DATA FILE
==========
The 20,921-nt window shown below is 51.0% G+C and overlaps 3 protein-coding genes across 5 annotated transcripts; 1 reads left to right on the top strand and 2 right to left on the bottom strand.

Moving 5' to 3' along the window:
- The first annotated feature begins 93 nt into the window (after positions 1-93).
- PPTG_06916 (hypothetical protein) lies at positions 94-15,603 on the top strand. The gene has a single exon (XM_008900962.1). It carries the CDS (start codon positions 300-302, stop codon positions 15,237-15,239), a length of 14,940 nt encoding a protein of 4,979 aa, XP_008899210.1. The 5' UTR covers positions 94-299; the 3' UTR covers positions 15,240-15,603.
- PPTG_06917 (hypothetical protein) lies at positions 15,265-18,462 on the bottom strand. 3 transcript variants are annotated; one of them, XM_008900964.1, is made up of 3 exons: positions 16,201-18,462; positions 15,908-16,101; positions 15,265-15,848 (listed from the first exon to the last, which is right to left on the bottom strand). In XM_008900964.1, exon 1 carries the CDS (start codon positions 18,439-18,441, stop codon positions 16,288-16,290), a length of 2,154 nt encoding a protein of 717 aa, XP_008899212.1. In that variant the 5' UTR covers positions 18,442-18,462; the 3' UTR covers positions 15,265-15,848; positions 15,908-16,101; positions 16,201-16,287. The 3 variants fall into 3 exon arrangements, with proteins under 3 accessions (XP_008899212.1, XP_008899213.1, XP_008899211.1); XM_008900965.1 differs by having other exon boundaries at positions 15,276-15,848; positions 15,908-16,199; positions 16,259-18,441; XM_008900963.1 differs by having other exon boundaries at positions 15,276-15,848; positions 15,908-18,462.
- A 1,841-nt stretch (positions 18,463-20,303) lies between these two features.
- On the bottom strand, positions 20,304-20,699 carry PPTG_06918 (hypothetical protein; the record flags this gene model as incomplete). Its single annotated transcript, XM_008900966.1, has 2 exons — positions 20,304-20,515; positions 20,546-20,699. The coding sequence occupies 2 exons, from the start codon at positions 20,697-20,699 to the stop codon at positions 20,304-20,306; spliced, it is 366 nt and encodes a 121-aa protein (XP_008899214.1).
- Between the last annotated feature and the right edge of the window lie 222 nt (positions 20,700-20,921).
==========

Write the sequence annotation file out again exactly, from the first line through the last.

The 20,921-nt window shown below is 51.0% G+C and overlaps 3 protein-coding genes across 5 annotated transcripts; 1 reads left to right on the top strand and 2 right to left on the bottom strand.

Moving 5' to 3' along the window:
- The first annotated feature begins 93 nt into the window (after positions 1-93).
- PPTG_06916 (hypothetical protein) lies at positions 94-15,603 on the top strand. The gene has a single exon (XM_008900962.1). It carries the CDS (start codon positions 300-302, stop codon positions 15,237-15,239), a length of 14,940 nt encoding a protein of 4,979 aa, XP_008899210.1. The 5' UTR covers positions 94-299; the 3' UTR covers positions 15,240-15,603.
- PPTG_06917 (hypothetical protein) lies at positions 15,265-18,462 on the bottom strand. 3 transcript variants are annotated; one of them, XM_008900964.1, is made up of 3 exons: positions 16,201-18,462; positions 15,908-16,101; positions 15,265-15,848 (listed from the first exon to the last, which is right to left on the bottom strand). In XM_008900964.1, exon 1 carries the CDS (start codon positions 18,439-18,441, stop codon positions 16,288-16,290), a length of 2,154 nt encoding a protein of 717 aa, XP_008899212.1. In that variant the 5' UTR covers positions 18,442-18,462; the 3' UTR covers positions 15,265-15,848; positions 15,908-16,101; positions 16,201-16,287. The 3 variants fall into 3 exon arrangements, with proteins under 3 accessions (XP_008899212.1, XP_008899213.1, XP_008899211.1); XM_008900965.1 differs by having other exon boundaries at positions 15,276-15,848; positions 15,908-16,199; positions 16,259-18,441; XM_008900963.1 differs by having other exon boundaries at positions 15,276-15,848; positions 15,908-18,462.
- A 1,841-nt stretch (positions 18,463-20,303) lies between these two features.
- On the bottom strand, positions 20,304-20,699 carry PPTG_06918 (hypothetical protein; the record flags this gene model as incomplete). Its single annotated transcript, XM_008900966.1, has 2 exons — positions 20,304-20,515; positions 20,546-20,699. The coding sequence occupies 2 exons, from the start codon at positions 20,697-20,699 to the stop codon at positions 20,304-20,306; spliced, it is 366 nt and encodes a 121-aa protein (XP_008899214.1).
- Between the last annotated feature and the right edge of the window lie 222 nt (positions 20,700-20,921).